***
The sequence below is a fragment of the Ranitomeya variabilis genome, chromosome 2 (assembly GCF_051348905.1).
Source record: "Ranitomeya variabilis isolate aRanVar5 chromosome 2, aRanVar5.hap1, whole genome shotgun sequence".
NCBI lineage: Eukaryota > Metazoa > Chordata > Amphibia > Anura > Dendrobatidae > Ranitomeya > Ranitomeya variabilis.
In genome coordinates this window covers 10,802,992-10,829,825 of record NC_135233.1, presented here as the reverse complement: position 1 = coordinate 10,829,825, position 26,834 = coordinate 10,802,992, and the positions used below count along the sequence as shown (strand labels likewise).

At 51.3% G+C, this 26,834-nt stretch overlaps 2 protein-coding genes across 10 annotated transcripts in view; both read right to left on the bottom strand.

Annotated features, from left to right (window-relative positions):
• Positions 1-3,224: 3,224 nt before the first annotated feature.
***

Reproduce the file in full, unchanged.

The sequence below is a fragment of the Ranitomeya variabilis genome, chromosome 2 (assembly GCF_051348905.1).
Source record: "Ranitomeya variabilis isolate aRanVar5 chromosome 2, aRanVar5.hap1, whole genome shotgun sequence".
NCBI lineage: Eukaryota > Metazoa > Chordata > Amphibia > Anura > Dendrobatidae > Ranitomeya > Ranitomeya variabilis.
In genome coordinates this window covers 10,802,992-10,829,825 of record NC_135233.1, presented here as the reverse complement: position 1 = coordinate 10,829,825, position 26,834 = coordinate 10,802,992, and the positions used below count along the sequence as shown (strand labels likewise).

At 51.3% G+C, this 26,834-nt stretch overlaps 2 protein-coding genes across 10 annotated transcripts in view; both read right to left on the bottom strand.

Annotated features, from left to right (window-relative positions):
• Positions 1-3,224: 3,224 nt before the first annotated feature.